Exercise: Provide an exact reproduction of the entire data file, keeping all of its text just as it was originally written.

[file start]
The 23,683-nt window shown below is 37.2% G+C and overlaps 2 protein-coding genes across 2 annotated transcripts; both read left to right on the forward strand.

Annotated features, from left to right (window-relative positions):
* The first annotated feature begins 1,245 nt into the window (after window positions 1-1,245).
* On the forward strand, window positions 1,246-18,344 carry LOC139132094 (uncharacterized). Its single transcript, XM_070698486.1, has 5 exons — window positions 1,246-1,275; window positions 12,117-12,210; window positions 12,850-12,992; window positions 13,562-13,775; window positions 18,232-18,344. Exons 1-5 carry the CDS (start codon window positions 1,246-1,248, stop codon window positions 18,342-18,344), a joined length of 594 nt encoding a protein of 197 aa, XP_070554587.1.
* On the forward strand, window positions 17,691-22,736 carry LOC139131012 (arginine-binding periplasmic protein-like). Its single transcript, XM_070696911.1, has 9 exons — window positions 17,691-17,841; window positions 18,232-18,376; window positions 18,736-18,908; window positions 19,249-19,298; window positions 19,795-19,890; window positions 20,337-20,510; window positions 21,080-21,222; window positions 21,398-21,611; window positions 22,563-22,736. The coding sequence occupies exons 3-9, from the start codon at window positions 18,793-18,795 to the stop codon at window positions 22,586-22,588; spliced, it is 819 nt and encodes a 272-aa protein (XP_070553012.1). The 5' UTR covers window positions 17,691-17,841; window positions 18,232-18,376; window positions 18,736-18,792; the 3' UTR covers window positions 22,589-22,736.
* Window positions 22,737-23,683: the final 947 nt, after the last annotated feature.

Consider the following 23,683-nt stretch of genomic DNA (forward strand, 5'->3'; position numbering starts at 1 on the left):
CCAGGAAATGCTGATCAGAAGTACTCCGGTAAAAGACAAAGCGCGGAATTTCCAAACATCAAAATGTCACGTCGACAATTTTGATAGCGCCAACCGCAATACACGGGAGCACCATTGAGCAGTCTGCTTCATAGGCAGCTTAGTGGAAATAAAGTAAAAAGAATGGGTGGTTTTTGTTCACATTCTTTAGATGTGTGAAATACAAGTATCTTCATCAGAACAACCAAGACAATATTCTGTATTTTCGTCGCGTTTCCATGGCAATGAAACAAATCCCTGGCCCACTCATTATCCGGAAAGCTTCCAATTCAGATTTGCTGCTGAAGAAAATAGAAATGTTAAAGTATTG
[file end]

The 23,683-nt window shown below is 37.2% G+C and overlaps 2 protein-coding genes across 2 annotated transcripts; both read left to right on the forward strand.

Annotated features, from left to right (window-relative positions):
* The first annotated feature begins 1,245 nt into the window (after window positions 1-1,245).
* On the forward strand, window positions 1,246-18,344 carry LOC139132094 (uncharacterized). Its single transcript, XM_070698486.1, has 5 exons — window positions 1,246-1,275; window positions 12,117-12,210; window positions 12,850-12,992; window positions 13,562-13,775; window positions 18,232-18,344. Exons 1-5 carry the CDS (start codon window positions 1,246-1,248, stop codon window positions 18,342-18,344), a joined length of 594 nt encoding a protein of 197 aa, XP_070554587.1.
* On the forward strand, window positions 17,691-22,736 carry LOC139131012 (arginine-binding periplasmic protein-like). Its single transcript, XM_070696911.1, has 9 exons — window positions 17,691-17,841; window positions 18,232-18,376; window positions 18,736-18,908; window positions 19,249-19,298; window positions 19,795-19,890; window positions 20,337-20,510; window positions 21,080-21,222; window positions 21,398-21,611; window positions 22,563-22,736. The coding sequence occupies exons 3-9, from the start codon at window positions 18,793-18,795 to the stop codon at window positions 22,586-22,588; spliced, it is 819 nt and encodes a 272-aa protein (XP_070553012.1). The 5' UTR covers window positions 17,691-17,841; window positions 18,232-18,376; window positions 18,736-18,792; the 3' UTR covers window positions 22,589-22,736.
* Window positions 22,737-23,683: the final 947 nt, after the last annotated feature.

Consider the following 23,683-nt stretch of genomic DNA (forward strand, 5'->3'; position numbering starts at 1 on the left):
CCAGGAAATGCTGATCAGAAGTACTCCGGTAAAAGACAAAGCGCGGAATTTCCAAACATCAAAATGTCACGTCGACAATTTTGATAGCGCCAACCGCAATACACGGGAGCACCATTGAGCAGTCTGCTTCATAGGCAGCTTAGTGGAAATAAAGTAAAAAGAATGGGTGGTTTTTGTTCACATTCTTTAGATGTGTGAAATACAAGTATCTTCATCAGAACAACCAAGACAATATTCTGTATTTTCGTCGCGTTTCCATGGCAATGAAACAAATCCCTGGCCCACTCATTATCCGGAAAGCTTCCAATTCAGATTTGCTGCTGAAGAAAATAGAAATGTTAAAGTATTG